In 2004, I got a crash course on hurricanes. I learned a storm on Florida’s west coast can also impact its east coast when Charlie ravaged Punta Gorda before it crossed the state to put a tree down on our manufactured home’s porch while we were in the house. Jeanne visited just weeks later, and – due to my refusal to stay in the house during another hurricane – we evacuated with 5,000,000 of our closest friends to points north where we spent much of Labor Day weekend letting Jim Cantore ratchet up our anxiety level via TWC. The return trip was terrifying; power was out everywhere on the last 100 miles of state highway that we drove in total blackness. Shortly after Jeanne, Frances turned from blasting through the Bahamas toward Florida, and we waited her out in a local pet-friendly shelter, sharing our designated piece of “camp space” with our 80-pound Rottweilor and 40-pound Corgi.
After those adventures, I diligently prepared for possible evacuation each season for some years. Then, in 2016, just when I was feeling we’d had our lifetime share of hurricanes, Matthew roared up the east coast. We opted to check into local motel for brick-and-mortar safety since shelters and traveling were not practical options for my nonagenarian parents. The following year Irma visited, and back to the motel we went, a bit savvier as to what we might need in a motel should it lose power. This week my mom - now widowed - and I moved into the local motel once again while Dorian decimated the Bahamas before choosing her path up the coast.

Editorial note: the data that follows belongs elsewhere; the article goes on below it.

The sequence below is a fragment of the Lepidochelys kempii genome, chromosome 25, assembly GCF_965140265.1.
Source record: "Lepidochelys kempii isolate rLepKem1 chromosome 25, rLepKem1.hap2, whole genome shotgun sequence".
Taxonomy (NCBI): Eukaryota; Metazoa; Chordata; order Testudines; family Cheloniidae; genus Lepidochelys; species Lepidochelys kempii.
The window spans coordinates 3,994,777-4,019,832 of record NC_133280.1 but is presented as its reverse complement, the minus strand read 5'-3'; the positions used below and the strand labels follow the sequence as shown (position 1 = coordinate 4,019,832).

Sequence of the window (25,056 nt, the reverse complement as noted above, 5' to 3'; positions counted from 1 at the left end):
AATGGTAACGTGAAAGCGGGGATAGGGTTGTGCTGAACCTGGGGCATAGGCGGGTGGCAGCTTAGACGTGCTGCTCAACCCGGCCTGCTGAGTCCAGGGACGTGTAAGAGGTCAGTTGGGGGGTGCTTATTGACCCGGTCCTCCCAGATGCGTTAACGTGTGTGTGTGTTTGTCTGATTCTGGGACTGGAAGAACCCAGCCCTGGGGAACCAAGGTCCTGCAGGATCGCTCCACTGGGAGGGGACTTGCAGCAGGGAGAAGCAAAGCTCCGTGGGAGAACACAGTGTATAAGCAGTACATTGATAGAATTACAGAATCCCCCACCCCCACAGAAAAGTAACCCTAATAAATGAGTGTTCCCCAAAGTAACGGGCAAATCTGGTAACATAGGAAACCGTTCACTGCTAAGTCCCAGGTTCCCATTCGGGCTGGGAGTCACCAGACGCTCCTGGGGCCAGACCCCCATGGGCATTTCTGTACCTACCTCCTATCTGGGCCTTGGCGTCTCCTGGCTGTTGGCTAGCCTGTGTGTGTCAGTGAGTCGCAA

Each of these hurricane experiences was distinctly different from the others, but they have a common denominator: WAITING.
When the tree hit our porch during Charlie, the power also went out. In the inky darkness we could see parts of the tree and rain coming in on the porch, but not much else. We spent the night waiting for the winds and rain to stop, waiting for daylight. During Jeanne, we waited in traffic as we inched north, waited in the hotel room for an indication we could return to Florida, waited in traffic as we crept back south. Staying locally in the shelter or motel was equally wait-intensive: wait to be able to check in, wait for storm to arrive, wait through the frightening noisiness of stormy nights, wait to be able to go back home.
It occurs to me that waiting is an on-going component of daily living, a state-of-being thrust upon us in medical facilities, check-out lines, application processes, and numerous service industries. Whether we are complacent or resentful, the requirement of doing it is not going away. Someone should create and market a course called The Art of Waiting Well. I’ll be waiting for that one.